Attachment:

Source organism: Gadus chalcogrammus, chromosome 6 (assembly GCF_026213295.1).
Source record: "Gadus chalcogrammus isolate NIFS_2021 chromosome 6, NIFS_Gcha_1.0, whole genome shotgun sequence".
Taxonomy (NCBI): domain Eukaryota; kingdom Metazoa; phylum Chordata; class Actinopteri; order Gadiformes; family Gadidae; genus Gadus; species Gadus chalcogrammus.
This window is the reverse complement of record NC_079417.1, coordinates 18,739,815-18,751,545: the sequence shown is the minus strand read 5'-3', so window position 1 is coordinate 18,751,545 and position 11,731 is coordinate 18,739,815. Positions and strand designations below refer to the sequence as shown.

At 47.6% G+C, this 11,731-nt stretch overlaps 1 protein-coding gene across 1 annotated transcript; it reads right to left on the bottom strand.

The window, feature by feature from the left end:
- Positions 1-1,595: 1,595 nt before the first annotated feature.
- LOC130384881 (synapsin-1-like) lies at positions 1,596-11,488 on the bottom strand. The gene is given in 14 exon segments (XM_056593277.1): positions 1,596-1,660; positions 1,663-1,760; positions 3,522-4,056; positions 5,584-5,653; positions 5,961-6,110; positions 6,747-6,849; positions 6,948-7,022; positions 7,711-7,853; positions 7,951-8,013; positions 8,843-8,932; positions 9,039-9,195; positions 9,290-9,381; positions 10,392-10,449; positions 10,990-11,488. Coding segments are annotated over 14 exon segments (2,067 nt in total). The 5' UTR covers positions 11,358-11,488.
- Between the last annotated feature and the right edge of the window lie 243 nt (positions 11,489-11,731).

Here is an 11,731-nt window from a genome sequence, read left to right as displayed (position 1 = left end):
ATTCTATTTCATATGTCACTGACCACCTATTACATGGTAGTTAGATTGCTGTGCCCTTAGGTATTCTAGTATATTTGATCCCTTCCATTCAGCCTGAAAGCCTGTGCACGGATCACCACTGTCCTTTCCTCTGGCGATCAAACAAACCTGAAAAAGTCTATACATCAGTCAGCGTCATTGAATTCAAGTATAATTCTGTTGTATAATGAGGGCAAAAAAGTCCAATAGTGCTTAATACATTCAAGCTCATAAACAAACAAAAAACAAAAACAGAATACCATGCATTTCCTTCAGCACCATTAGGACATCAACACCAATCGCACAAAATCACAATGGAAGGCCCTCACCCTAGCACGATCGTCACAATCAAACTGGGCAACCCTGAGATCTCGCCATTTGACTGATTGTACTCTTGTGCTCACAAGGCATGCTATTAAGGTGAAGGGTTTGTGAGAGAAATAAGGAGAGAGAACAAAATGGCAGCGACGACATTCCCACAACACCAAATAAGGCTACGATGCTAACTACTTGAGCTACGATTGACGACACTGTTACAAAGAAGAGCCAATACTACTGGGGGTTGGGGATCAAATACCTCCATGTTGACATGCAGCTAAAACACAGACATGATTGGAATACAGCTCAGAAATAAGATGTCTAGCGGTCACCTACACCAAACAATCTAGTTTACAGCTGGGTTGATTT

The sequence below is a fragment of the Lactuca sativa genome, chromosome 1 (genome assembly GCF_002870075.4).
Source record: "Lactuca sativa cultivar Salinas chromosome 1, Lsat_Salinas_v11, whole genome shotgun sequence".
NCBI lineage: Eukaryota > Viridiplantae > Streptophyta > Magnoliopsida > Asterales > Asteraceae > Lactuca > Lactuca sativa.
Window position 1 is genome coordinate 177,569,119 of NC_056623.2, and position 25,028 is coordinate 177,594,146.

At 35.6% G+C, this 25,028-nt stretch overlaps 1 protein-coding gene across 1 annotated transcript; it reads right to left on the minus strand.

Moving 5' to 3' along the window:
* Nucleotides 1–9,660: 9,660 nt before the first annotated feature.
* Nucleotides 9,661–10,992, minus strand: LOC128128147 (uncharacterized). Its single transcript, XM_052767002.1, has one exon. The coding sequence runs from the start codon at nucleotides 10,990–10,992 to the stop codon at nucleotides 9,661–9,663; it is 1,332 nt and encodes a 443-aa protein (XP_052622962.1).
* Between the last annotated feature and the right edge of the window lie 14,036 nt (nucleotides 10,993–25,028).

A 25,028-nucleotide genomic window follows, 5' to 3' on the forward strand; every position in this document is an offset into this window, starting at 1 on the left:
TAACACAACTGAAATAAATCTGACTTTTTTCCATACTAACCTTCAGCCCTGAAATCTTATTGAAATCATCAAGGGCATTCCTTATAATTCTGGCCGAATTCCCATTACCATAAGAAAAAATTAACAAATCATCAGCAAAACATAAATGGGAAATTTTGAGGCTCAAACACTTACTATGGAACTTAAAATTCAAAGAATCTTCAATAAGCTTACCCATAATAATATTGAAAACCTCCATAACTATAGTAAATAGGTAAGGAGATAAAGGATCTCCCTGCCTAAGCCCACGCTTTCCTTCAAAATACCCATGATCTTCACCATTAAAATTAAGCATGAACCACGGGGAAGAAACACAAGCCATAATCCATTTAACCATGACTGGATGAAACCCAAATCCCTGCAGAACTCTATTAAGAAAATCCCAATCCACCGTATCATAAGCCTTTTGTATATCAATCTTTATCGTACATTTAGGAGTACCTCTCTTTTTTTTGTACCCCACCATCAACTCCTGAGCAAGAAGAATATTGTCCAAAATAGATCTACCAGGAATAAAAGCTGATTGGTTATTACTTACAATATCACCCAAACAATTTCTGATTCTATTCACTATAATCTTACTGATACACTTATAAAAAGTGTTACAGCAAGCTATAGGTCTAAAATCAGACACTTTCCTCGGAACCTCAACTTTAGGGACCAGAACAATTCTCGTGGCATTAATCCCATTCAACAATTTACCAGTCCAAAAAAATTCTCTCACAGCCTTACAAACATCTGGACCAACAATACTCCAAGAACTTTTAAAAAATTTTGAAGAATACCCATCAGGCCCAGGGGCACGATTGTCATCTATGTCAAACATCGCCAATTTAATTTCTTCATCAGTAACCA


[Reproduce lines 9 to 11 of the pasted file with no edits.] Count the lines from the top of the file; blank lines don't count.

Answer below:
- Between the last annotated feature and the right edge of the window lie 243 nt (positions 11,489-11,731).

Here is an 11,731-nt window from a genome sequence, read left to right as displayed (position 1 = left end):
ATTCTATTTCATATGTCACTGACCACCTATTACATGGTAGTTAGATTGCTGTGCCCTTAGGTATTCTAGTATATTTGATCCCTTCCATTCAGCCTGAAAGCCTGTGCACGGATCACCACTGTCCTTTCCTCTGGCGATCAAACAAACCTGAAAAAGTCTATACATCAGTCAGCGTCATTGAATTCAAGTATAATTCTGTTGTATAATGAGGGCAAAAAAGTCCAATAGTGCTTAATACATTCAAGCTCATAAACAAACAAAAAACAAAAACAGAATACCATGCATTTCCTTCAGCACCATTAGGACATCAACACCAATCGCACAAAATCACAATGGAAGGCCCTCACCCTAGCACGATCGTCACAATCAAACTGGGCAACCCTGAGATCTCGCCATTTGACTGATTGTACTCTTGTGCTCACAAGGCATGCTATTAAGGTGAAGGGTTTGTGAGAGAAATAAGGAGAGAGAACAAAATGGCAGCGACGACATTCCCACAACACCAAATAAGGCTACGATGCTAACTACTTGAGCTACGATTGACGACACTGTTACAAAGAAGAGCCAATACTACTGGGGGTTGGGGATCAAATACCTCCATGTTGACATGCAGCTAAAACACAGACATGATTGGAATACAGCTCAGAAATAAGATGTCTAGCGGTCACCTACACCAAACAATCTAGTTTACAGCTGGGTTGATTT